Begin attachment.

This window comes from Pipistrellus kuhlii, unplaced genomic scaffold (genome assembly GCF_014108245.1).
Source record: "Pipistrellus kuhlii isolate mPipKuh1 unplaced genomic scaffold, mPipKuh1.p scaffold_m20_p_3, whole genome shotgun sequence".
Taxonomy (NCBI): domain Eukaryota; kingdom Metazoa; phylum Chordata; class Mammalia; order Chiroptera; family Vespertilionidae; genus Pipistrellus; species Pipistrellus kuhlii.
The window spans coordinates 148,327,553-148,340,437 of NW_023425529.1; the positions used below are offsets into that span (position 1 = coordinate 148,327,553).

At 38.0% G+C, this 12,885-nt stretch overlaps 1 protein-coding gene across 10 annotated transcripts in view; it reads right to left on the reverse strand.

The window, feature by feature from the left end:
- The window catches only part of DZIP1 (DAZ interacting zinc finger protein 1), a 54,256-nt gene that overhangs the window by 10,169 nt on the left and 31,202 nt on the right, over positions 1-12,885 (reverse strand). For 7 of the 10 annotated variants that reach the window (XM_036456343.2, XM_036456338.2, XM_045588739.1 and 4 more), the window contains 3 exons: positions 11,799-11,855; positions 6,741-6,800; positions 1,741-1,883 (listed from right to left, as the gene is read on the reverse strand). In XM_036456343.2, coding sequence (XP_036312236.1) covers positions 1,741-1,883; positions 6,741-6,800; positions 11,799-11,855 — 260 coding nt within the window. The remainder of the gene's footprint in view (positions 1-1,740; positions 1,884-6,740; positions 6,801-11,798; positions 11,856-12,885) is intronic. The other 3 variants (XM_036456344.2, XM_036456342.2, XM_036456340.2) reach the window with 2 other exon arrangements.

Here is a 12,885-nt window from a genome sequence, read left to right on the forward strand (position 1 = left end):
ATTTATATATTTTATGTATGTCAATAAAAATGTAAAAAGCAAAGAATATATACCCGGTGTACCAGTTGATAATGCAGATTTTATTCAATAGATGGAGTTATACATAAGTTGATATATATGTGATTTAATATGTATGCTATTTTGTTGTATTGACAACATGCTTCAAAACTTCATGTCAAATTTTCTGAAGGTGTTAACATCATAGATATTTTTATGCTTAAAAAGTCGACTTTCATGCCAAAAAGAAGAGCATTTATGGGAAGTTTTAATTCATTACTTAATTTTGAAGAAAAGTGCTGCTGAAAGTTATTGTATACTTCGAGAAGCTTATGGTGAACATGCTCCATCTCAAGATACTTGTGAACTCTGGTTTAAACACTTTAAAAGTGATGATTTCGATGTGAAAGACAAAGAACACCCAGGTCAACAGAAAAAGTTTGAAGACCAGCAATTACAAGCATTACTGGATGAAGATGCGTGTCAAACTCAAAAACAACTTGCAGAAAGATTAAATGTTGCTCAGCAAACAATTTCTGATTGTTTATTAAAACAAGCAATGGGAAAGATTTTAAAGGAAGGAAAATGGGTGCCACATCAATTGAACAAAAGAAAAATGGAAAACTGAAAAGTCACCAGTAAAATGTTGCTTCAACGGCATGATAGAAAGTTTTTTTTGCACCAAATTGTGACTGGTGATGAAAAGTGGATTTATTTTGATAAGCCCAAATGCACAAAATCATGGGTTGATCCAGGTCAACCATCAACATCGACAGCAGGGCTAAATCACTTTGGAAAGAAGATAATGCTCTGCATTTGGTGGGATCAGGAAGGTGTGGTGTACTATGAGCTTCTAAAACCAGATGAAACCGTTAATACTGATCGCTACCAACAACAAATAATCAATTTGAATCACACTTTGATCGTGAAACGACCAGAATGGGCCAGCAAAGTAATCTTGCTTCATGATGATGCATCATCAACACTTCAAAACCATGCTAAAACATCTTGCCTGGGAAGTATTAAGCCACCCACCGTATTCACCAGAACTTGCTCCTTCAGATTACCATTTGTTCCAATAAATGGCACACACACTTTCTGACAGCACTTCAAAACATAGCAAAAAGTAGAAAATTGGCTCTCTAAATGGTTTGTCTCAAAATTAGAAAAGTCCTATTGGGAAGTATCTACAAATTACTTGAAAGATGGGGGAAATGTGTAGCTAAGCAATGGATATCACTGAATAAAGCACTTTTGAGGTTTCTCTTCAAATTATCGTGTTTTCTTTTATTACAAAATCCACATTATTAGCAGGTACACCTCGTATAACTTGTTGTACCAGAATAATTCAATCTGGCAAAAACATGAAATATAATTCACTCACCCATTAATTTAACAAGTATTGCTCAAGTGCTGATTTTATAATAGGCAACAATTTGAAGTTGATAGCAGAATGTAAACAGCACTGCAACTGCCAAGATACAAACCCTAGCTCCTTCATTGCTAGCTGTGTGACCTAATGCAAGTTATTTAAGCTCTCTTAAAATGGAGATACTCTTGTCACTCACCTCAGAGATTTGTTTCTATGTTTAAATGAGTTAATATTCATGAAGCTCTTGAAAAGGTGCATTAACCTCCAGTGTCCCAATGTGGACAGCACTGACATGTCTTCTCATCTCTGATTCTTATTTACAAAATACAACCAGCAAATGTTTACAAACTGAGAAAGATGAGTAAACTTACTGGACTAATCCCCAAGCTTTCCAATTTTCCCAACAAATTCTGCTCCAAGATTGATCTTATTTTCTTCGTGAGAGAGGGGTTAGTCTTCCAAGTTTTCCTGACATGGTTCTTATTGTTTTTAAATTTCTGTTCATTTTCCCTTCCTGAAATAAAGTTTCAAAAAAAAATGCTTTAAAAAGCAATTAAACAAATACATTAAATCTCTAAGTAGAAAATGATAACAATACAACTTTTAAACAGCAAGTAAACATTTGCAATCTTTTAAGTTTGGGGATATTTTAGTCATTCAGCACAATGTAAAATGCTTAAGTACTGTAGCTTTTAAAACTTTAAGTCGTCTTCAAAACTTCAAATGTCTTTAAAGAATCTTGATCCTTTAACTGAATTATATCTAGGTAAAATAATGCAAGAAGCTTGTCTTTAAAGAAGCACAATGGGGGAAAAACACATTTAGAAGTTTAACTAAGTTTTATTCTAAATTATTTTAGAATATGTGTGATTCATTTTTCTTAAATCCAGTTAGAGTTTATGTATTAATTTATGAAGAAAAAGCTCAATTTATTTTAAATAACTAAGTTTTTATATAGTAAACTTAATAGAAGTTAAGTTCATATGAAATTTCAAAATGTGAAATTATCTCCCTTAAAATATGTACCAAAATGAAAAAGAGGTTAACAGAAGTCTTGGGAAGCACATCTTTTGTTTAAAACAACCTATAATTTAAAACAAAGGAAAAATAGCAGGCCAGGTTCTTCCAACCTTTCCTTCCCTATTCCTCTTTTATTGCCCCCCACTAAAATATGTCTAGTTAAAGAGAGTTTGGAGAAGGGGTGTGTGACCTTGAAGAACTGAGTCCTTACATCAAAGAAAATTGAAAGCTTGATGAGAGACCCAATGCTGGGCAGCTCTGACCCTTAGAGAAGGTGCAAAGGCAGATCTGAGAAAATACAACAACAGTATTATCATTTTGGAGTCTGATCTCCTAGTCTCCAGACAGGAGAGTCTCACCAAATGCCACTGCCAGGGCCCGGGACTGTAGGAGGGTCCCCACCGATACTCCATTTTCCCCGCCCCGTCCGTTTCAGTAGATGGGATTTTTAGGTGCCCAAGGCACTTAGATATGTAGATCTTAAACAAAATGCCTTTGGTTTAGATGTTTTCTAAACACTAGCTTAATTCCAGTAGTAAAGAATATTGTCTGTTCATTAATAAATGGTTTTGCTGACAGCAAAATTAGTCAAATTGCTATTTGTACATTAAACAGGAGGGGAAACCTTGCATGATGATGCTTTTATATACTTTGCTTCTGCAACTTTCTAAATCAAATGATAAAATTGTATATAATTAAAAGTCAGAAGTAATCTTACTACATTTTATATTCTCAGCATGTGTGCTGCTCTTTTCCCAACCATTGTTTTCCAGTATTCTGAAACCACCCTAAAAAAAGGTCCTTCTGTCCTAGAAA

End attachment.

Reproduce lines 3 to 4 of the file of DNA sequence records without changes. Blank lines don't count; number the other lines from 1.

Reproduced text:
Taxonomy (NCBI): domain Eukaryota; kingdom Metazoa; phylum Chordata; class Mammalia; order Chiroptera; family Vespertilionidae; genus Pipistrellus; species Pipistrellus kuhlii.
The window spans coordinates 148,327,553-148,340,437 of NW_023425529.1; the positions used below are offsets into that span (position 1 = coordinate 148,327,553).